Heroes Return Blog – Stories from Second World War veterans’ trips


BIG salute on VE-Day anniversary by Big Lottery Fund

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Robert Coupe is one of many World War II veterans who are applying for funding for a second commemorative trip under the Big Lottery Fund’s extended Heroes Return 2 programme. Since 2009 it has awarded over £25 million to more than 52,000 Second World War veterans, widows, spouses and carers across the country for journeys in the UK, France, Germany, the Middle East, Far East and beyond.

Shortly after his 18th birthday, Blackpool lad Robert was called up for Army Service. He underwent basic training before being posted to the 5th Battalion, East Lancashire Regiment.

Landing on Sword Beach on the morning of D-day under a hail of enemy fire, he recalls: “We were all so seasick. I didn’t care whether I got shot or not. I just wanted to get off that landing craft and get my feet on the ground.”

Once a beachhead had been established Robert and comrades were given the order to march on Caen as part of Operation Charnwood, an Anglo-Canadian offensive to capture the German-occupied French city an important Allied objective during the opening stages of the Normandy Invasion.

He recalls; “Caen was the key to Normandy. If the Germans broke through at Caen they would have been on the beaches in no time. And they knew that if we punched through them at Caen that would be their lot in France.”

Soon to travel to Normandy on a Heroes Return 2 grant Robert will visit cemeteries and attend 69th anniversary D-Day commemoration events to pay his respects to fallen comrades. To read his moving story in full, visit our newsroom.

For more information about Heroes Return, call the advice line on 0845 00 00 121 or visit www.biglotteryfund.org.uk/heroesreturn



“It meant so much to pay my final respects” by Big Lottery Fund

When Northern Irish veteran John Murtagh, 91, joined up to help the war effort in 1943 he could never have imagined the adventure and experiences that lay ahead.

John was part of the Royal Army Service Corps that supported the allied offensive as it made its way across Europe during 1944 and 1945.

He landed on Normandy’s Sword Beach shortly after D-Day, advancing through Europe and into Germany, before eventually reaching Belsen concentration camp where he witnessed some of the war’s most harrowing images.

John Murtagh

John Murtagh landed on Sword Beach shortly after D-Day (photo credit – Brian Morrison)

He received a grant from the Heroes Return 2 programme to return to Normandy last year, and it proved an emotional experience.

“I could see it all,” said John. “I could see the faces of our friends. It was upsetting, but I am glad I went back,” says John, a quiet man who denies he is a hero.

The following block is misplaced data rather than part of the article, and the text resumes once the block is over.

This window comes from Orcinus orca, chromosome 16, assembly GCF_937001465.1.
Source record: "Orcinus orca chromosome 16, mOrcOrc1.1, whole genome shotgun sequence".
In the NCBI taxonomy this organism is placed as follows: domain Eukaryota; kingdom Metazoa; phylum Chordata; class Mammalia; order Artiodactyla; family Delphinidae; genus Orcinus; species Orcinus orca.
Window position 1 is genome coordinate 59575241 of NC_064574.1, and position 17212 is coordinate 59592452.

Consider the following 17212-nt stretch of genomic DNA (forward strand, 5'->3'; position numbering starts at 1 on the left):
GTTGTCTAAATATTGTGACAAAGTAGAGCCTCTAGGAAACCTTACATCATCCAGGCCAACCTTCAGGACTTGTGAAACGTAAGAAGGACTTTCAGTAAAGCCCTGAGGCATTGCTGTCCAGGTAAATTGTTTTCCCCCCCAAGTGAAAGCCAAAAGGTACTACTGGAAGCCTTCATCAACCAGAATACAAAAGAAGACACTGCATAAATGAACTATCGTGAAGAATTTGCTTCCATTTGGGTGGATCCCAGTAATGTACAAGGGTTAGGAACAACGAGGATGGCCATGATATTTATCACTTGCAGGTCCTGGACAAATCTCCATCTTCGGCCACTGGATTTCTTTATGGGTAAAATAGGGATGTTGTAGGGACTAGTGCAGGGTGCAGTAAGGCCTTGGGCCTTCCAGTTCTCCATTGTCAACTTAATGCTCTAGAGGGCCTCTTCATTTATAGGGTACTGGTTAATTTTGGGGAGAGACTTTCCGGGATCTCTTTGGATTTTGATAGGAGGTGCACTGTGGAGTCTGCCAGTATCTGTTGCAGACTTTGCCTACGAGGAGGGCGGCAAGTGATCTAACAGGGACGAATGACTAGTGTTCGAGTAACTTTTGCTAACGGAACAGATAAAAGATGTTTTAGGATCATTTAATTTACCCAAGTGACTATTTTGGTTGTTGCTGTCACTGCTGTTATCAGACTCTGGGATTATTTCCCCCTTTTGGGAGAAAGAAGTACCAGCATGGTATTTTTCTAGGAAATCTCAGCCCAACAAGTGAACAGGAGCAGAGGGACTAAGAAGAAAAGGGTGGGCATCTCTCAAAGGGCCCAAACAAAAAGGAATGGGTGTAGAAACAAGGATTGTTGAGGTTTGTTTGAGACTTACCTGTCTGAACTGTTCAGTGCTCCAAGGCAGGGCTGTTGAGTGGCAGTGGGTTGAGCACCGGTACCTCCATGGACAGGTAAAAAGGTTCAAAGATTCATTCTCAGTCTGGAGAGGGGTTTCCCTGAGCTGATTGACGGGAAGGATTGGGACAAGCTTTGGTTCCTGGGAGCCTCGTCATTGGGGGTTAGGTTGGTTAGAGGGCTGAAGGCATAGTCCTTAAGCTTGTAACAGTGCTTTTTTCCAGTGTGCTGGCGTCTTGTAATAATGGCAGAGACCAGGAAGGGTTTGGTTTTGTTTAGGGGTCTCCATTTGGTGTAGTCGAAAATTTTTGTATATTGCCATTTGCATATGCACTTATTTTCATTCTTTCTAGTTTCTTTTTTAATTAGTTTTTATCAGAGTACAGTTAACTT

“It was important for me to remember what happened there when we landed on the beach on D-Day, the brave men who fell and the sacrifices they made and the heroes they truly were. It was the first time I’ve ever been back and it really meant a lot to me.”

John’s war began in the Faroe Islands where he was a Messing Officer, buying in the food and helping load and unload boats and warehouses for forces fighting in Russia.

Then in May 1944 he was called back to London to join the allied offensive in Europe. He landed on Sword Beach on June 9, shortly after D-Day.

John explained:  “There was so much noise, but the infantry and tanks were between us and the Germans. I was a supporter at the back, but we still took a lot of enemy fire. We brought the supplies in and looked after the soldiers who had suffered injuries.”

After tending the wounded, John moved to Caen which had been devastated in an Allied bombing. “We were not welcomed with open arms. The people were very resentful of what had happened,” he recalls. “The town was completely flat and the stench was awful. The troops had to get the corpses out of the rubble. There were dark patches where the blood had flowed.”

“We moved on to Belgium after that and I helped organise Prisoners of War to send to the UK. They were mostly young fellows of 15 or 16, just like us really. We had been given such a bad name by the Germans as to what we would do to them, so they were very, very frightened.”

“I continued to provide support for the forces as we moved down through Europe and I was in Holland when I found out the war was over. It was a great time and we celebrated in style.”

But the celebrations ended abruptly when John arrived in north western Germany in 1945 to help with the liberation of Belsen concentration camp. “I could not describe the smell or the people when we arrived there,” he said. “It was one of the most harrowing things I have ever seen. They had been so badly treated, some were just skin and bone, I don’t know how they survived. The faces were tortured – that’s the best description I can give of it.

“We fed them and gave them clothes and tried to clean up. It was shocking to see how people could be degraded in such a way. There was one man I thought was dead, and it was only when his tongue moved in his mouth I realised he was still alive. He died soon after.”

For John, getting the chance to pay his final respects was hugely important. “This was the first time I have ever been back,” he said. “I wanted to do it now as I’m not getting any younger. I read about the Big Lottery Fund’s Heroes Return programme in the local paper and I applied straight away. It meant so much to be able to pay my final respects. I’m so grateful.”

For more information about Heroes Return, call the advice line on 0845 00 00 121 or visit www.biglotteryfund.org.uk/heroesreturn